Conference Venue

  • The conference is held at Petigru College, University of South Carolina (map). 
  • All talks will be delivered at Room 108. Poster Session will be held at Room 101 and 102.

Travel Directions

  • If you travel by air, University of South Carolina is located close to the Columbia Metropolitan Airport (CAE). The easiest way to travel from CAE airport to campus is by Uber or Lyft. The ride will take approximately 15-20 minutes.


  • There are many hotels near the University of South Carolina and the Downtown Columbia area.
  • We have reserved a block of rooms at Courtyard by Marriott Columbia Downtown at USC, 630 Assembly St, Columbia, SC 29201, with a group rate of $129 per night. Reservations can be made online from THIS LINK, or by phone at 803-799-7800, mentioning USC Math Conference. The deadline for reservations at this rate is April 29, 2024.

Conference Dinner

  • The dinner banquet is held on Tuesday May 28th evening from 6:30 PM to 10:00 PM at the Carolina Room of Capstone Residential Hall (map).

Campus Dining Map


  • The schedule of the conference can be found HERE.
  • The abstract book can be found HERE.

List of Participants

  1. Jing An, Duke University.
  2. George Androulakis, University of South Carolina. 
  3. Peter Binev, University of South Carolina.
  4. Amimikh Biswas, University of Maryland, Baltimore County. [Speaker]
  5. McKenzie Black, University of South Carolina. [Poster]
  6. Victoria Chebotaeva, University of South Carolina. 
  7. Dongwei Chen, Clemson University. [Poster]
  8. Geng Chen, University of Kansas. [Speaker]
  9. Ming Chen, University of Pittsburgh. [Speaker]
  10. Peiyi Chen, University of Wisconsin, Madison. [Poster]
  11. Alina Chertock, North Carolina State University. [Speaker]
  12. Wolfgang Dahmen, University of South Carolina. [Speaker]
  13. Ronald DeVore, Texas A&M University. [Keynote Speaker]
  14. Di Fang, Duke University. [Speaker]
  15. Guosheng Fu, University of Notre Dame.
  16. Yuan Gao, Purdue University. [Speaker]
  17. Maria Girardi, University of South Carolina. 
  18. Anderson Greene, University of South Carolina. 
  19. Ziheng Guo, Illinois Institute of Technology. [Poster]
  20. Siming He, University of South Carolina. [Organizer]
  21. Jianguo Hou, University of South Carolina. 
  22. Zhongtian Hu, Duke University.
  23. Gautam Iyer, Carnegie Mellon University. [Speaker]
  24. Pierre-Emmanuel Jabin, Pennsylvania State University. [Speaker]
  25. Ruhui Jin, University of Wisconsin, Madison. [Poster]
  26. Yannis Kevrekidis, Johns Hopkins University. [Keynote Speaker]
  27. SeHwan Kim, University of South Carolina. 
  28. Trevor Leslie, Illinois Institute of Technology.
  29. Qin Li, University of Wisconsin, Madison. [Speaker]
  30. Wuchen Li, University of South Carolina. 
  31. Quyuan Lin, Clemson University. [Speaker]
  32. Hailiang Liu, Iowa State University. [Speaker]
  33. Jian-Guo Liu, Duke University. [Speaker]
  34. Jingcheng Lu, University of Minnesota, Twin Cities. [Poster]
  35. Kunhui Luan, University of South Carolina. 
  36. Mauro Maggioni, Johns Hopkins University. [Speaker]
  37. Anna Mazuccato, Pennsylvania State University. [Speaker]
  38. Lorenzo Micalizzi, North Carolina State University.
  39. Sebastien Motsch, Arizona State University. [Speaker]
  40. Ronghua Pan, Georgia Institute of Technology. [Speaker]
  41. Keith Promislow, Michigan State University. [Speaker]
  42. Ruiwen Shu, University of Georgia. [Speaker]
  43. Roman Shvydkoy, University of Illinois, Chicago. [Speaker]
  44. Henry Simmons, University of South Carolina. 
  45. Seungjae Son, Carnegie Mellon University. [Poster]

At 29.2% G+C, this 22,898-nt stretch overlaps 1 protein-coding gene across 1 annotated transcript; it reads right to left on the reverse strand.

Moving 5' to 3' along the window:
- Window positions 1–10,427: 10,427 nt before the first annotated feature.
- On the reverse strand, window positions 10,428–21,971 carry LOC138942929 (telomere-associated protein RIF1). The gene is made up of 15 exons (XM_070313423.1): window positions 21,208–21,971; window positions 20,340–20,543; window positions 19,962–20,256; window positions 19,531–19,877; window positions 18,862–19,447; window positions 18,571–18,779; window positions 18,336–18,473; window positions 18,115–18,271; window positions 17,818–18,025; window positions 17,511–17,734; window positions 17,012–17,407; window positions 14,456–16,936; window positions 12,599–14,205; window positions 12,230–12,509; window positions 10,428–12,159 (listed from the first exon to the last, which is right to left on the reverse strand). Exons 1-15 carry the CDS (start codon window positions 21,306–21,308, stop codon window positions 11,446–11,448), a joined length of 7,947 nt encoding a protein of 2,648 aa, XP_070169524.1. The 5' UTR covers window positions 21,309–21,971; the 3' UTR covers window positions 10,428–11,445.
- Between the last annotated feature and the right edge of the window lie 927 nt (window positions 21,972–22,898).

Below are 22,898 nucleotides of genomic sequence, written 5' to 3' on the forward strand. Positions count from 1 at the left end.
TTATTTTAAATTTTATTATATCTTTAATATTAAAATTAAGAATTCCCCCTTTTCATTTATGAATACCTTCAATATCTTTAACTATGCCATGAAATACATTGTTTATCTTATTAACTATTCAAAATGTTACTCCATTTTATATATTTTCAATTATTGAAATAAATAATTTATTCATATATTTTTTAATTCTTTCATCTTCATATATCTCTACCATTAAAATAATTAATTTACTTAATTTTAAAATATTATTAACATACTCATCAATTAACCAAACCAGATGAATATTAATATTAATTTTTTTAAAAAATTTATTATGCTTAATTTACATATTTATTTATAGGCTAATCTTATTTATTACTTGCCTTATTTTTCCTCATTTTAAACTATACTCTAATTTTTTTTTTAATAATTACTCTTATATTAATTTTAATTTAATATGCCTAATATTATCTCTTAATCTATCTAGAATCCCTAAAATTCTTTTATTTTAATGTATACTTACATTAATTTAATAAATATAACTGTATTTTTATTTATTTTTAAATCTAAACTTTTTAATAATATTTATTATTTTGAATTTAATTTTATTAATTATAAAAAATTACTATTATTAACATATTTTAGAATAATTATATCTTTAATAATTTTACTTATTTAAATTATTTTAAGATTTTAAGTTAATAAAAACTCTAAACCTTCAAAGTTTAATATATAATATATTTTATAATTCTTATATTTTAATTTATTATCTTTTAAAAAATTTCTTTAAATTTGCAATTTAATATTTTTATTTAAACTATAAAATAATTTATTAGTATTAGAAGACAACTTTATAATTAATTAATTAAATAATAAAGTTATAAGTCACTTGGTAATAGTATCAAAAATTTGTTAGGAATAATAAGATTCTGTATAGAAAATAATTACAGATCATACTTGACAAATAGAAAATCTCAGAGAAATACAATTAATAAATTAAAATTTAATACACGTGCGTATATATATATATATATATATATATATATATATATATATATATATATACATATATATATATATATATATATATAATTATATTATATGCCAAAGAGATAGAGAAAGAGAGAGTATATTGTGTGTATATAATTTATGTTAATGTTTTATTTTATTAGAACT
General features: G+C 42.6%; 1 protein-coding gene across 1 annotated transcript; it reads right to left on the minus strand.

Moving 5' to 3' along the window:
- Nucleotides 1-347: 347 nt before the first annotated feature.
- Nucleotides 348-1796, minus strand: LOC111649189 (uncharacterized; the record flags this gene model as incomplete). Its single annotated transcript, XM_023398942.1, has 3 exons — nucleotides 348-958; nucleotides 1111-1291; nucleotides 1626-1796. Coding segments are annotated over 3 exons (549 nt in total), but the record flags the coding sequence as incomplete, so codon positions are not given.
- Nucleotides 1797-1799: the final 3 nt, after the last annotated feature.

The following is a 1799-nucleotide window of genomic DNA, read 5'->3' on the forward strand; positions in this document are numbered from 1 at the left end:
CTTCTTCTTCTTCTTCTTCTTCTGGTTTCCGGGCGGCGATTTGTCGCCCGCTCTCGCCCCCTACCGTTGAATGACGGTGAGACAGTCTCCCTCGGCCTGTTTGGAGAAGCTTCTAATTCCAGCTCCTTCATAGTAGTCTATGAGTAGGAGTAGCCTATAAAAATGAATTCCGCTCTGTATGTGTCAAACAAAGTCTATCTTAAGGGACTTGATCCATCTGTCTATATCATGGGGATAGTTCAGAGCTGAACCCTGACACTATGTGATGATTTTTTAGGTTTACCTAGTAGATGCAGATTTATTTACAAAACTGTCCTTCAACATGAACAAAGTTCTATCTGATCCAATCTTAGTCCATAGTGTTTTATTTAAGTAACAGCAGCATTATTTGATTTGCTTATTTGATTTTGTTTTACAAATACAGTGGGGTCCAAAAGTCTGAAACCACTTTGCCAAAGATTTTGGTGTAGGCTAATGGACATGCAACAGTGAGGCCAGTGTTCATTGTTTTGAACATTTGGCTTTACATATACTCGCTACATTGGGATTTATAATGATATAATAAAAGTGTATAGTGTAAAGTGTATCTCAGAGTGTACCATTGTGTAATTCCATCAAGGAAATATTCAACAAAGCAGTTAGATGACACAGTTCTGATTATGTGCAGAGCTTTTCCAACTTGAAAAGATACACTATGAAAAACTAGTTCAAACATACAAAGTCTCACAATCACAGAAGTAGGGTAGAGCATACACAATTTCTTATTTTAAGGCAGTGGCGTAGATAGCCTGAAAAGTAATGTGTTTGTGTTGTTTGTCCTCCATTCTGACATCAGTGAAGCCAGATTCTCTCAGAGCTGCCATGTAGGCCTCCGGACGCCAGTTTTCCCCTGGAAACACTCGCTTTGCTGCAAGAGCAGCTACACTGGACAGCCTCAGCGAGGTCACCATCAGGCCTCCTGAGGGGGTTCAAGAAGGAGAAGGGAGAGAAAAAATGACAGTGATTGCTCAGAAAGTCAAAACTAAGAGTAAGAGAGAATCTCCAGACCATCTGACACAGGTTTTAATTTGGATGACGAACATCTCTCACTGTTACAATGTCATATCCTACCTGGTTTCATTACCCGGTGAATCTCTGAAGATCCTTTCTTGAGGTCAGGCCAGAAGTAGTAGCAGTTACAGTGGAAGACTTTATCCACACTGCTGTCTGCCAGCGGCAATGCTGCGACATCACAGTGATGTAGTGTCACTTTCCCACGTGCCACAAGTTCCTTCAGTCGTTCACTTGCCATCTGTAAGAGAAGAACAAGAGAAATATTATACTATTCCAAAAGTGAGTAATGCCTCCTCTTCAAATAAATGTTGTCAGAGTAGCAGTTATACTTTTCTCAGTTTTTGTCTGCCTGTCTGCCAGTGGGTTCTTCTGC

46. Weiran Sun, Simon Fraser University. [Speaker]
  47. Yi Sun, University of South Carolina. 
  48. Eitan Tadmor, University of Maryland.
  49. Changhui Tan, University of South Carolina. [Organizer]
  50. Wei-Lun Tsai, University of South Carolina.
  51. Wendy Garcia Umbarita, Arizona State University.
  52. Li Wang, University of Minnesota. [Speaker]
  53. Zhu Wang, University of South Carolina. 
  54. Zhaoqing Xu, University of South Carolina. 
  55. Xukai Yan, Oklahoma State University. [Speaker]
  56. Cheng Yu, University of Florida.
  57. Yue Yu, Lehigh University. [Speaker]
  58. Qingtian Zhang, West Virginia University. [Speaker]
  59. Ming Zhong, Illinois Institute of Technology. [Organizer]
  60. Yuhua Zhu, University of California, San Diego. [Speaker]


Thursday, 07 March 2024 15:58

Nonlocal Models: Analysis and Applications

Written by

Confirmed Speakers

  • Amimikh Biswas, University of Maryland, Baltimore County.
  • Alina Chertock, North Carolina State University.
  • Wolfgang Dahmen, University of South Carolina.
  • Ronald DeVore, Texas A&M University.
  • Geng Chen, University of Kansas.
  • Ming Chen, University of Pittsburgh.
  • Di Fang, Duke University.
  • Yuan Gao, Purdue University.
  • Gautam Iyer, Carnegie Mellon University.
  • Pierre-Emmanuel Jabin, Pennsylvania State University.
  • Yannis Kevrekidis, Johns Hopkins University.
  • Qin Li, University of Wisconsin, Madison.
  • Quyuan Lin, Clemson University.
  • Hailiang Liu, Iowa State University.
  • Jian-Guo Liu, Duke University.
  • Mauro Maggioni, Johns Hopkins University.
  • Anna Mazuccato, Pennsylvania State University.
  • Sebastien Motsch, Arizona State University.
  • Ronghua Pan, Georgia Institute of Technology.
  • Keith Promislow, Michigan State University.
  • Ruiwen Shu, University of Georgia.
  • Roman Shvydkoy, University of Illinois, Chicago.
  • Weiran Sun, Simon Fraser University.
  • Li Wang, University of Minnesota.
  • Xukai Yan, Oklahoma State University.
  • Yue Yu, Lehigh University.
  • Qingtian Zhang, West Virginia University.
  • Yuhua Zhu, University of California, San Diego.


  • REGISTER HERE by May 17th.
  • A limited amount of travel and local lodging support is available for researchers in the early stages of their careers who want to attend the full program, especially for graduate students and post-doctoral fellows. Apply by April 28th.

Organizing Committee